7 Ingredients for Good Cybersecurity

It used to be that IT services providers would sell you an expensive firewall, install the “best” antivirus, do some kind of patch management, and call you secure.

Covid changed all that.

A hasty transition to remote work opened up a wave of vulnerabilities that allowed hackers to seize the moment, and seize they did!

Global Ransomware Damage Costs. Bar graph shows costs rise dramatically in 2021 from 2019. Source: Cybersecurity Ventures

Source: https://cybersecurityventures.com/global-ransomware-damage-costs-predicted-to-reach-20-billion-usd-by-2021/

“Ransomware still uses social engineering as its main infection vector.”
                                                 – KnowBe4’s Sjouwerman

The fact is that antivirus software have become very good. Even the free antivirus baked into Windows is well regarded by industry analysts:

https://www.makeuseof.com/microsoft-defender-avtest-report/

If hackers can’t beat the antivirus that comes free with your computer, how are companies still getting hacked? 

We’ve had more than one client ask us how hackers were able to steal money from their bank account, only to find that someone in accounting wired the money. It usually involves an urgent email that appears to be from the CEO, telling them to immediately wire $20k for an important deadline. Yes, people fall for these scams.

Fortunately, there are training programs from well-regarded outfits, like KnowBe4, that can help. We schedule monthly tests to see if anyone clicks on a test scam email, and KnowBe4 automatically assigns appropriate training as needed.

It only takes one mistake for a hacker to gain a foothold in your network 

Let’s assume you have a good cyber security training program, and everyone is vigilant about spotting scams. That’s a great start. But it only takes one mistake for a hacker to gain a foothold in your network. So, what else can be done?

We believe there are 7 essential ingredients for good cybersecurity:

  1. Cybersecurity training (KnowBe4)
  2. MFA
  3. Restricting admin privilege
  4. Patching
  5. Suspicious behavior detection
  6. Backups
  7. Cybersecurity insurance

MFA:  The most BASIC and ESSENTIAL protection

Sorry for the obnoxious emphasis, but I can’t tell you how many people still push back on MFA (multi-factor authentication). We’re talking about a free app on your phone that requires you to verify your login. Microsoft states that you can prevent 99.9% of attacks based on stolen passwords with MFA.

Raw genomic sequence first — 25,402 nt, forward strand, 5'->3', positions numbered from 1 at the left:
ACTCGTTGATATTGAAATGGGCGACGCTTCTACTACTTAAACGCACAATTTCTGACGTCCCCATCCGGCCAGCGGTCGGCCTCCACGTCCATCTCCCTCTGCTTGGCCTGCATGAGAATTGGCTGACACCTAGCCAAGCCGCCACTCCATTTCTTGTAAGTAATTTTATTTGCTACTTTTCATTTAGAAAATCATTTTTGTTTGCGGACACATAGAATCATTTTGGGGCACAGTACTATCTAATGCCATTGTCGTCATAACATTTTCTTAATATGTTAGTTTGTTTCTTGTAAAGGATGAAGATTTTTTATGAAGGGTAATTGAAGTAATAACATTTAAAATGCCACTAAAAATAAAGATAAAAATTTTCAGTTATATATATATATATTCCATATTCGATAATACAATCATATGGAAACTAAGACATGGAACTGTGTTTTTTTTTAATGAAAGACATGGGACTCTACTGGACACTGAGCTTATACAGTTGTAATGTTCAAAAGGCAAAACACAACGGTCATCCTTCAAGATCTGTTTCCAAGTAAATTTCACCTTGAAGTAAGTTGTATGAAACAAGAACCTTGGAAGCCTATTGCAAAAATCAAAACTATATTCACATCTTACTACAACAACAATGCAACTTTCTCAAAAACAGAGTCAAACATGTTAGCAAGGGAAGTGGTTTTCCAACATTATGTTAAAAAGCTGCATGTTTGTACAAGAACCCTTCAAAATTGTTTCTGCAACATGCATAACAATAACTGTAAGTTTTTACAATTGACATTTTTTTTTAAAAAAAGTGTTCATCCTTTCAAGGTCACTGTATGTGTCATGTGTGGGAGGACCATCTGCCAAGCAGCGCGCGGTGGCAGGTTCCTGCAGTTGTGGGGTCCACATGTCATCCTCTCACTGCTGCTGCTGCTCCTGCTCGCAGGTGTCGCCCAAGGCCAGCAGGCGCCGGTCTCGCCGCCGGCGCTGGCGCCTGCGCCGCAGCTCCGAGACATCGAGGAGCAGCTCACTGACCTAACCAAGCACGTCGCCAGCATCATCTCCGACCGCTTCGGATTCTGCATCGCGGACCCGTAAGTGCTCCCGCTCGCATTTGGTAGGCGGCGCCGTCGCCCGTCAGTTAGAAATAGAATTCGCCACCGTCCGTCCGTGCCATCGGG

MFA Cybersecurity Microsoft Blog Source
https://www.microsoft.com/security/blog/2019/08/20/one-simple-action-you-can-take-to-prevent-99-9-percent-of-account-attacks/

Most of the pushback comes from the fact that MFA requires a use of a personal device. I have a question for you. If you’re not willing to install a free app that blocks 99.9% of attacks when you get your password stolen, are you an asset to your company or a liability?

Restricting Administrative Privileges

Another essential cybersecurity requirement is restricting administrative privileges. Simply put, we block users from installing any programs until they check with us. Sometimes a client might feel that it’s too cumbersome to call us each time they need to install a new program. However, if a hacker gains access to a computer through a malicious email attachment or a link, the damage done is limited if the user account doesn’t have admin privileges.

One of the first thing that a hacker does inside your network is to sniff around for unpatched computers. Once they gather up a list of vulnerable computers in your network, hackers literally go shopping for exploit kits tailor made to rob you shirtless. 

Patching

Most software has automatic update built-in, but updates are all too easily put off by clicking “postpone”, “not now”, “maybe later”, “don’t call me, I’ll call you”. 

Let your computer update. Reboot. 

Reboot a day keeps the hacker away (and solves half your help desk issues, too!)

Suspicious behavior detection

Remember how the hacker starts their day by scanning your network for vulnerabilities? The introduction of EDR systems like Huntress (https://www.huntress.com) adds a whole new level of protection by detecting suspicious behavior which may indicate hacker activity. 

Since vulnerability scan isn’t in a normal office worker’s job description, EDR automatically quarantines computers when such suspicious behavior is detected. In essence, the hacker gets busted for snooping around.

Backups

Your best protection against ransomware at the end of the day is a good backup. After all, there is no need to pay a ransom if the stolen data can be restored. Talk to your IT professional for proper backup strategy.

Last line of defense

An important protection we ask our clients to obtain is cybersecurity insurance. Cybersecurity insurance pays the cost associated with recovery from a ransomware attack. With it, we have the option to bring in the big guns if you find yourself in truly deep waters.

We partner with FRSecure (https://frsecure.com) who specialize in incident response in the event of a breach. As a retained customer, you will receive a 2-hour response to bring you back to safety, along with an after-action report on how you were breached. Because service like this isn’t cheap ($400/hr), we work with your cybersecurity insurance so they pick up the bill, not you.

Conclusion

Much of what constitutes good cybersecurity requires user training and restricted privileges. This often requires a cultural shift and change isn’t easy. Sometimes we need you as the business owner to step in with a firm hand. It is also important to remind users that we’re not here to get them in trouble or make their jobs more difficult, although it can feel that way sometimes. If we don’t protect your data, you won’t have a job to show up to.

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